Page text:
Exhibitions | Mrljak | this must be the place


4 June - 6 July 2024

In early 2024, following a journey through the North Island of Aotearoa, I experienced a spiritual and cultural re-awakening that emanated from the natural landscape. This culminated in the creation of the series of artworks 'This Must Be The Place' as a testament to the nurturing potency of nature... Creativity inspired by the enduring nuances, colours, scents, waterways, and ocean scapes of the island- resulting in a dynamic interplay of mark making, colour and texture.

- Antonia Perricone-Mrljak

Antonia Perricone-Mrljak is standing in her new studio in Alexandria, her work propped along walls, face in, face out, laid out on the floor, and wrapped for dispatch to New Zealand.

Morning light floods in from large industrial windows. A big, slightly battered, club armchair in tan leather is pushed to the edge of the workspace – a place to pause and consider. “I’ve always been creative,” she says. “Seriously, it’s genetic. If you could pick any type of career that involves being creative, you’ll find one in my family, all the way back to Sicily. So, it’s just an inheritance that I have and that I’ve pursued through painting.”

A first generation Australian, hers is an immigrant story, one of poverty in a culture of making and doing and relentless hard work. She grew up in Sydney’s western suburbs in a close-knit family clinging to fellow European and Sicilian communities and isolated from mainstream Australia to the extent that she didn’t realise she was Australian until she was 10 or 11 years old. She knew she needed to find a way out.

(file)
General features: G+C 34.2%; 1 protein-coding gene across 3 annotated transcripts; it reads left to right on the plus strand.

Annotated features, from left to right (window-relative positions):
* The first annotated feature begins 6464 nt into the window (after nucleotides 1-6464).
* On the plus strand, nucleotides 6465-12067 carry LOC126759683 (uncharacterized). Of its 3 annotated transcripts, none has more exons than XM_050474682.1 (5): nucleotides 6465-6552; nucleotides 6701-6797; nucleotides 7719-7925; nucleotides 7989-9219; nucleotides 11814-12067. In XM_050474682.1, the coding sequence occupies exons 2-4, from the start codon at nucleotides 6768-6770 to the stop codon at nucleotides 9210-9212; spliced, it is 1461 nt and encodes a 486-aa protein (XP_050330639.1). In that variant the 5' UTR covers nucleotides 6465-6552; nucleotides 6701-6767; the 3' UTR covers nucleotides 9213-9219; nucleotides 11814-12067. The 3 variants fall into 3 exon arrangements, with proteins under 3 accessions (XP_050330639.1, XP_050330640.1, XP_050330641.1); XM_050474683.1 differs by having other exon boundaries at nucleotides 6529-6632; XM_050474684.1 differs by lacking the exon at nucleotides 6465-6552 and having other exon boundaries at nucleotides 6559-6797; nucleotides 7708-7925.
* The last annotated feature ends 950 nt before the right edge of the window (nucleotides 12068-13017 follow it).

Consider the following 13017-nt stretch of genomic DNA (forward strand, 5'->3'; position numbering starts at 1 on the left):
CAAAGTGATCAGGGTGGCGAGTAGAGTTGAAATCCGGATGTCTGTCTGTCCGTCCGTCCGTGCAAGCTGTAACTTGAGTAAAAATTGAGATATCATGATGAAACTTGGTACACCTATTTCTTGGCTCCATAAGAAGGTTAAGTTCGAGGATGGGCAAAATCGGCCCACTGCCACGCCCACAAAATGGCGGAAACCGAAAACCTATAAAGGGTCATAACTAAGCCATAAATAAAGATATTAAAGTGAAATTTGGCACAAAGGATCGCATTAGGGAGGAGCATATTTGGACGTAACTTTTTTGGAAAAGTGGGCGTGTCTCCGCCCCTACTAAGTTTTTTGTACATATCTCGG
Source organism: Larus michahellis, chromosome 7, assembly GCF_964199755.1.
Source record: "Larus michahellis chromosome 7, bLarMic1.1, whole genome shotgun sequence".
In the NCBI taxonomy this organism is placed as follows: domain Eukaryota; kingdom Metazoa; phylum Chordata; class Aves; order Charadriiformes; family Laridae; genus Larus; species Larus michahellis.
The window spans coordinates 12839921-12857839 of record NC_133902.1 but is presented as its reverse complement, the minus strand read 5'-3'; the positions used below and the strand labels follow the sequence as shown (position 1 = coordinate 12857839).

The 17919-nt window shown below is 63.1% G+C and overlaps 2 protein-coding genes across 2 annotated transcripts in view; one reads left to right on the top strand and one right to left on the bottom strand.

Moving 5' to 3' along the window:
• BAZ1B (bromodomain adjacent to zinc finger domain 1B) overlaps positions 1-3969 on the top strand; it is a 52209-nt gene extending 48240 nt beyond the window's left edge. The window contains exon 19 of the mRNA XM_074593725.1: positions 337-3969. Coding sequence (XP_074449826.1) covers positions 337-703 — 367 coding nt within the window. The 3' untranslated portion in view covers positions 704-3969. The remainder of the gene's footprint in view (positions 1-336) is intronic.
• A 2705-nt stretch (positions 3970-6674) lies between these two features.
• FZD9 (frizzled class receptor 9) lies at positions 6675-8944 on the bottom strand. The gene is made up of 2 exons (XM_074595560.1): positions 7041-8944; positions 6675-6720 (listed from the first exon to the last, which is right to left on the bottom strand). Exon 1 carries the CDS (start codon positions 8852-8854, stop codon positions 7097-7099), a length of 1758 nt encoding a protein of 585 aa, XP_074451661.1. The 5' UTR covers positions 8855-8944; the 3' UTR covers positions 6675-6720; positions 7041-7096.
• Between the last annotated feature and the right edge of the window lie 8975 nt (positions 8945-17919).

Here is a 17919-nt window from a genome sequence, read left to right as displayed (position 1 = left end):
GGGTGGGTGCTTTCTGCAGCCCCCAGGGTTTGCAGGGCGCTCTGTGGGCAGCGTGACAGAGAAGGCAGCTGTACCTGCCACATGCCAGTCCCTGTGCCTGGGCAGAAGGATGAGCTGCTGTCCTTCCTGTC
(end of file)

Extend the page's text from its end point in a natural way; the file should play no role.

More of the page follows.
Her break came when she applied for a job at David Jones, “the classiest place in town”, and was placed in the advertising department. It opened a whole new world unknown until then. It was the first step to a totally different and richer life and a successful career as a fashion stylist. But there came a time after she’d had her children when she felt lost. She’d already started painting when she took another giant step and was accepted for a fine arts degree at the University of Sydney. “It was like an explosion,” she says. “I didn’t want to leave this exciting new world.”

After gaining a Bachelor of Visual Arts (Hons) in 2018 her art practice has only evolved and expanded, rich with past life experiences, her heritage, and indicators to a freer and more independent future.

Of her painting she says: “My work comes from a very humanist and extremely raw and authentic place. It’s very very organic. I think in the action, even though it’s free and expressive, I maintain an academic level of painting. In the process I understand what it is and what it means to create a mark and how to use paint. So, I guess if you want to describe my work in any way, I would say it’s intuitive and learnt behaviour in a sense, because I’ve been doing this all my life as far as I’m concerned.”

- Louise Callan

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